Now, I’ve got my bones of contention. It was flat wrong not to use the 250-pound Warren on the goal line in double-overtime against USC. This staff learned its lesson, apparently, as witnessed by what happened on the goal line against Kansas State and Oklahoma. The constant rotation of running backs is maddening. Nobody can get into a groove. The constant rotation at receiver is just weird. And I wonder about the plays that force a right-handed freshman to roll out of the pocket to his left and throw across his body.

Herman knows he can’t let outside flames engulf his offensive coordinator. So expect to hear him defend Beck all season long. All head coaches defend their hires right up until the moment they shoot them between the eyes. That’s what Charlie Strong did right up until the moment he fired Shawn Watson after the season opener debacle at Notre Dame in 2015. That was in year two of the Strong era.

Tim Beck-Shane Buechele-Connor Williams
University of Texas offensive coordinator Tim Beck is now working with two injured quarterbacks. Shane Buechele (7) had shoulder and ankle problems this season. Sam Ehlinger is going through concussion protocol. (Ricardo B. Brazziell/American-Statesman)


Curious on your thoughts as to why the offensive coaches seem to have a complete lack of identity this deep into the season? I realize the offensive line injuries have been catastrophic, but the lack of improvement in the guys that have been playing (on O-line) coupled with no discernible identity week to week seem to show an offensive staff that is completely lost. Does Herman wish he actually watched some film of last year’s team now to have an idea what the players do well on offense?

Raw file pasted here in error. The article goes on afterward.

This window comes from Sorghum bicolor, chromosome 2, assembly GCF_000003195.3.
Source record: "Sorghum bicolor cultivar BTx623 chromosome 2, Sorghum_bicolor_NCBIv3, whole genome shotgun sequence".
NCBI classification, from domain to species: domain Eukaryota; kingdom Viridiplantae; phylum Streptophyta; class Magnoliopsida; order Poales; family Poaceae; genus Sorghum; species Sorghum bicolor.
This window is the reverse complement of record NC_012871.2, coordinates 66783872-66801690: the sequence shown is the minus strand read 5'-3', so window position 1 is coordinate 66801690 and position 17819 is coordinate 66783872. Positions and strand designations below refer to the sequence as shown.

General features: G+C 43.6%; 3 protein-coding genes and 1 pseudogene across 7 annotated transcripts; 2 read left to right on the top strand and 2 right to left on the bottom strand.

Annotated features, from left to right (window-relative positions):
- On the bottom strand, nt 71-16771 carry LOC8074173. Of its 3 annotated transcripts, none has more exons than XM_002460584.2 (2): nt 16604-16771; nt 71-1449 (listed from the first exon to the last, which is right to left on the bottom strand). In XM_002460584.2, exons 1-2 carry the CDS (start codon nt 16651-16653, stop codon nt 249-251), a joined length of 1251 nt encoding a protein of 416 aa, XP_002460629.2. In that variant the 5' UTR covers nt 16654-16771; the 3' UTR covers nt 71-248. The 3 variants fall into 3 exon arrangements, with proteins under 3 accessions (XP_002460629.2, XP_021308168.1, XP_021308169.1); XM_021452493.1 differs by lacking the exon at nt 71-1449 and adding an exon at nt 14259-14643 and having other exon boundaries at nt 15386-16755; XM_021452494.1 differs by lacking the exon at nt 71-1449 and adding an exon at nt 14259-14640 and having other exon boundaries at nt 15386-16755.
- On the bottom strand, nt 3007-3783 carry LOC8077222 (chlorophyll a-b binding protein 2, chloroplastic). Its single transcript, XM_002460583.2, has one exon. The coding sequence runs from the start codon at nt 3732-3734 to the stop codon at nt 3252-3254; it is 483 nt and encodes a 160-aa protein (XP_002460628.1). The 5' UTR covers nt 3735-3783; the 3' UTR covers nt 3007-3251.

On a lighter note, I and several alums we’re disappointed a few years back when the University went to turf rather than natural grass at DKR. Ask Herman if he has any plans to go back!  Recruiting can’t be the excuse — Alabama, OU, LSU, A&M, and TCU off the top of my head all play on grass.

— Wyatt J. via email

The lack of identity can be traced back to the injuries. But even with those players, I wasn’t expecting The Greatest Show on Turf. (Google St. Louis Rams for those who don’t know what that is.) In August, Herman said he wanted a pro-style offense that featured a power running attack. It’s clear this team abandons the run in games. And for whatever reason, Ehlinger has stopped attacking the middle of the field the last two (three?) games. That’s what really made me sit up and take notice against San Jose State. What happened to that?

As for the artificial surface, I just don’t see Texas ever going back to natural grass.

As much as I want the Horns to win, the following is apparent to me: 

1. Ehlinger is not a good passer — not even a fair passer. 

2. Ehlinger doesn’t take care of the football.

3. Alabama almost won the national championship with a freshmen in 16, so don’t give me “He’s just a freshman”.

4. It’s only a question of time before he suffers the same fate as Ash — concussions.  If Shane transfers at season end, UT faces another long year in 2018.

5. Herman talks a good presser but never-the-less, UT is still 3-4 with only an outside chance at having a winning season.

6. Doesn’t anybody in Austin know how to play this game?

— J.D. via email

Let’s focus on point No. 2 for a moment. A quarterback’s job is to always, always, always protect the football. And the bottom line for all you Ehlinger fans out there is that he hasn’t at crucial times. He was stripped at the goal line against USC pushing for more yardage. And he threw a game-ending interception against Oklahoma State when all he had to do was throw it away. Texas could have then tried a short field goal, which itself may have been its own adventure. Look, Ehlinger has terrific moxie and he’s going to grow more polished over time. This is life with a freshman quarterback. A true freshman at that, not a redshirt.